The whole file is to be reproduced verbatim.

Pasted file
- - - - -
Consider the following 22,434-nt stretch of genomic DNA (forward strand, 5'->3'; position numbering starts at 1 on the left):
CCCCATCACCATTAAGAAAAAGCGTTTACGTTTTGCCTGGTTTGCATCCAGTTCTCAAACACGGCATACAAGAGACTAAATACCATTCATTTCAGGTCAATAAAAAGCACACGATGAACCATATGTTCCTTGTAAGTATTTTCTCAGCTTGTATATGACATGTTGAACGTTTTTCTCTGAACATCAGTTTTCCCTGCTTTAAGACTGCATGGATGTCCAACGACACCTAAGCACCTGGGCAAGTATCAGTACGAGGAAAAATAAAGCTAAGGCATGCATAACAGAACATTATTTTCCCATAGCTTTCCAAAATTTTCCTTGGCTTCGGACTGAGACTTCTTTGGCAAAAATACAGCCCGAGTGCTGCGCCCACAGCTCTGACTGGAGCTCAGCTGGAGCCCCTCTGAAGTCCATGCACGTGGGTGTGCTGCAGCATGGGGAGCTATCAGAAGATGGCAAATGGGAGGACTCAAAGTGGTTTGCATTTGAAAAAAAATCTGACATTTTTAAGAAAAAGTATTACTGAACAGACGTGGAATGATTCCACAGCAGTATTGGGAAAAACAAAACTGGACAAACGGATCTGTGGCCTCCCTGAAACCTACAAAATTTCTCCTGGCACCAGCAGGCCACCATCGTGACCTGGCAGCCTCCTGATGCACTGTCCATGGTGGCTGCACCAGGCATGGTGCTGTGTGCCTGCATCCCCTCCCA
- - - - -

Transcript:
Consider the following 22,434-nt stretch of genomic DNA (forward strand, 5'->3'; position numbering starts at 1 on the left):
CCCCATCACCATTAAGAAAAAGCGTTTACGTTTTGCCTGGTTTGCATCCAGTTCTCAAACACGGCATACAAGAGACTAAATACCATTCATTTCAGGTCAATAAAAAGCACACGATGAACCATATGTTCCTTGTAAGTATTTTCTCAGCTTGTATATGACATGTTGAACGTTTTTCTCTGAACATCAGTTTTCCCTGCTTTAAGACTGCATGGATGTCCAACGACACCTAAGCACCTGGGCAAGTATCAGTACGAGGAAAAATAAAGCTAAGGCATGCATAACAGAACATTATTTTCCCATAGCTTTCCAAAATTTTCCTTGGCTTCGGACTGAGACTTCTTTGGCAAAAATACAGCCCGAGTGCTGCGCCCACAGCTCTGACTGGAGCTCAGCTGGAGCCCCTCTGAAGTCCATGCACGTGGGTGTGCTGCAGCATGGGGAGCTATCAGAAGATGGCAAATGGGAGGACTCAAAGTGGTTTGCATTTGAAAAAAAATCTGACATTTTTAAGAAAAAGTATTACTGAACAGACGTGGAATGATTCCACAGCAGTATTGGGAAAAACAAAACTGGACAAACGGATCTGTGGCCTCCCTGAAACCTACAAAATTTCTCCTGGCACCAGCAGGCCACCATCGTGACCTGGCAGCCTCCTGATGCACTGTCCATGGTGGCTGCACCAGGCATGGTGCTGTGTGCCTGCATCCCCTCCCA